Lessig and Tweedy on Downloading

You may have read the kinds of thing I typically say about digital distribution and copyright; may I simply point to a story in the New York Times (sorry, registration required) which reports a discussion between Lawrence Lessig and Jeff Tweedy on the topic. Several choice fair use morsels:

“[W]here the band’s previous album, Summerteeth, sold 20,000 in its first week according to SoundScan, Yankee [Hotel Foxtrot] sold 57,000 copies in its first week and went on to sell more than 500,000. Downloading, at least for Wilco, created rather than diminished the appetite for the corporeal version of the work.”

“Mr. Tweedy suggested that downloading was an act of rightful ‘civil disobedience.’ ”

As Meg observes (commenting on yet another Scalia inanity),

There are two things happening with online file sharing:

1. It’s the market’s way of saying not that it doesn’t see profit, per se, as legitimate but that the prices charged, for example, by BMG for Shakira’s CD don’t reflect its perceived value.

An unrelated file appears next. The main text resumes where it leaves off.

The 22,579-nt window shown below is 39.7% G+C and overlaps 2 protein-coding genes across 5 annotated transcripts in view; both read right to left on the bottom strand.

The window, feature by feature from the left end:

2. People are willing to pay when there’s a means available for them to do so that embraces what’s great about the digitization of media (easy access, portability, recommendations/sharing with friends and family, etc.).

I’m with Meg: “What about a bumper sticker that says, ‘Your failed business model is not my problem’?”

2 thoughts on “Lessig and Tweedy on Downloading

  1. If you link to New York Times please try to learn how to give urls that skip the registration or just dont use New York Times…

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